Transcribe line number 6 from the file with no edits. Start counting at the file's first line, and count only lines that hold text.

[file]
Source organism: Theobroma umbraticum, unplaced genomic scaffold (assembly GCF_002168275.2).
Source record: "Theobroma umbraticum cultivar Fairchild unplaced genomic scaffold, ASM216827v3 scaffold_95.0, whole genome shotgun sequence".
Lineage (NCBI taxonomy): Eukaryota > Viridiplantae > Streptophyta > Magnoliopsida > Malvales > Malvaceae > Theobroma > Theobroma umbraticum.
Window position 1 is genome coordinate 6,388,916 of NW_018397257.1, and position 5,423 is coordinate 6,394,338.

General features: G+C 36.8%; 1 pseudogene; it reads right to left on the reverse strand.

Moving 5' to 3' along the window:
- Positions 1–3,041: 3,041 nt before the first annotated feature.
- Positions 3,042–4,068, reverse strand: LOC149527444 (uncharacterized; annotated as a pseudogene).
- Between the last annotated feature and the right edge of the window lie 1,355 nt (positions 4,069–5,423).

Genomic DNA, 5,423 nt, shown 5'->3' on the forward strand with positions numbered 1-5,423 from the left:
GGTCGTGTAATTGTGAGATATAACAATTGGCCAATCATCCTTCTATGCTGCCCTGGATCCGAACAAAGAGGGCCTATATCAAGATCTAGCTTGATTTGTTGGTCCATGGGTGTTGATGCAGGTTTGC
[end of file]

Moving 5' to 3' along the window: